Robert Estrin - piano expert

How to Achieve Speed & Lightness in Your Piano Playing

Handy tips for pianists

In this video, Robert gives you simple techniques for quick, light piano playing.

Released on February 17, 2021

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DISCLAIMER: The views and the opinions expressed in this video are those of the author and do not necessarily reflect the views of Virtual Sheet Music and its employees.

Video Transcription

Welcome to livingpianos.com, I'm Robert Estrin with a great subject for you today, how to achieve speed and lightness in your playing. Well, these two things are related. It's simple physics really, moving a great deal of mass takes more work than moving smaller amounts of mass. So minimizing motion in your fast playing is really the secret. Now, I've talked about this with finger work, today the focus is going to be on the wrists. The wrists are incredibly important on the piano for many things that the fingers just can't do because they don't have enough power.

But first I'm going to have a little refresher on how this applies to finger work. Then I'm going to show you wrist technique and how minimizing motion give you more speed and lightness with the wrist as well. So for the fingers, let's start with the Chopin Nocturne, the famous Nocturne in E-flat and notice the amount of motion that I use in the fingers. And this is analogous to the breadth of a wind instrument or the bow of a violin, and even a piano melody. One that is quiet still has to project, and it takes a certain amount of effort and arm weight supported by the fingers to achieve this.

So you can get a nice warm melody that projects and creates a fluid line by utilizing the fingers and the arm weight. But what happens when you want to play much more quickly, is you can't use that much finger motion. You have to stay closer to the keys. For example, in this E-flat Impromptu, I'll just play the beginning of the Schubert Impromptu for you. Now you can see, even in that small excerpt, the fingers are close to the keys and rounded, so there's a minimum amount of motion necessary. It makes it much easier to play fast and light. It's pretty obvious.

Well, how does this enter into the wrists? The wrists are necessary for articulating staccatos, phrasing, accents, all that sort of thing, chord technique. And I'm choosing now for you a piece that I've taught countless times, the Ballade by Burgmuller, one of his wonderful studies. And of course, students often come in the first lesson after they've learned a chunk of the piece. And oftentimes they play the staccatos with their arms, which create a ponderous sound because the arms are so big and heavy that you're going to sound like this.

So the first thing is to utilize the wrists instead of the arms. And this already helps a great deal, as you'll notice. Watch, instead of moving the arm, it's the wrists that are going to be coming to play here. So that already has a Christmas sound. However, trying to get the speed faster with that much motion is all but impossible. But by staying closer to the keys, the faster and lighter you want to play, stay closer and closer to the keys like this.

That is it in a nutshell. When you want speed, stay closer to the keys in your finger work, use less wrist motion. Certainly don't use the arms, the arms have a real limit of speed. How fast could the arms go playing those staccatos? Very difficult, but the wrists can go very fast. So using, once again, less mass, the wrists are much less to move than the arms, so already that helps. And to get even more speed and agility and lightness in quick playing that is not just finger work, then you stay closer to the keys and have a minimal amount of motion. And you'll be able to go much faster.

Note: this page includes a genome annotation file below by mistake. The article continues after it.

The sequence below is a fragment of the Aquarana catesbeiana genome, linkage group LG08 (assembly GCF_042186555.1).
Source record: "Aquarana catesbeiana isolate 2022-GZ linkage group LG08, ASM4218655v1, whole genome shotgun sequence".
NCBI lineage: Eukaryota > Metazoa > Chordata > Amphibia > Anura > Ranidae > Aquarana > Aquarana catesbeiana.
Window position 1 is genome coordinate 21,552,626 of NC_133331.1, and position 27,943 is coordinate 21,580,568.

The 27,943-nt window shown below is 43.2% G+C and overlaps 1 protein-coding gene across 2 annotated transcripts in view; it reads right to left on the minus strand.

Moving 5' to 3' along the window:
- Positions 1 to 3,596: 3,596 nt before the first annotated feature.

Try this on whatever music you're playing. If you're playing rapid finger work, and you find that you've hit a brick wall, maybe on your scales or in scale passages in your music, try lightening up and staying closer to the keys. Likewise, in chord technique and staccatos where you're utilizing the wrist, first of all, use the wrist, not the arms because there are much quicker and more agile. Secondly, as you get quicker, stay closer and use less motion. And that's the tip for today. I hope this helps all of you. Again, I'm Robert Estrin, this is livingpianos.com, your online piano resource. So glad to have you all join me. You're welcome to subscribe, the thumbs up, share it with your friends if you like it, and there'll be more coming for you. See you later. Thanks for joining me.
Find the original source of this video at this link: https://livingpianos.com/how-to-achieve-speed-lightness-in-your-piano-playing/
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Comments, Questions, Requests:

Anne Iams on February 19, 2021 @10:27 am PST
I love your video on how to use the wrist and not use the arm. I remember my music teacher when I was in grade school telling me the same thing. It is amazing the difference and saves the arm from getting tired. Thank you for all the cool videos you put out. I learn a lot from you. Brings back things I should remember, as well as new ideas.
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Robert - host, on February 19, 2021 @12:19 pm PST
You can search among thousands of videos and articles with keywords here: https://livingpianos.com/blog/
Anne Iams on February 19, 2021 @2:42 pm PST
Thank you!!
Ken Cory * VSM MEMBER * on February 17, 2021 @10:23 am PST
Could you talk a bit about that piano you are using in these recent videos?
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Robert - host, on February 17, 2021 @3:55 pm PST
The piano used in many of my videos is a modular piano system I am developing. This is my second prototype piano which provides a virtual concert grand playing experience anywhere.
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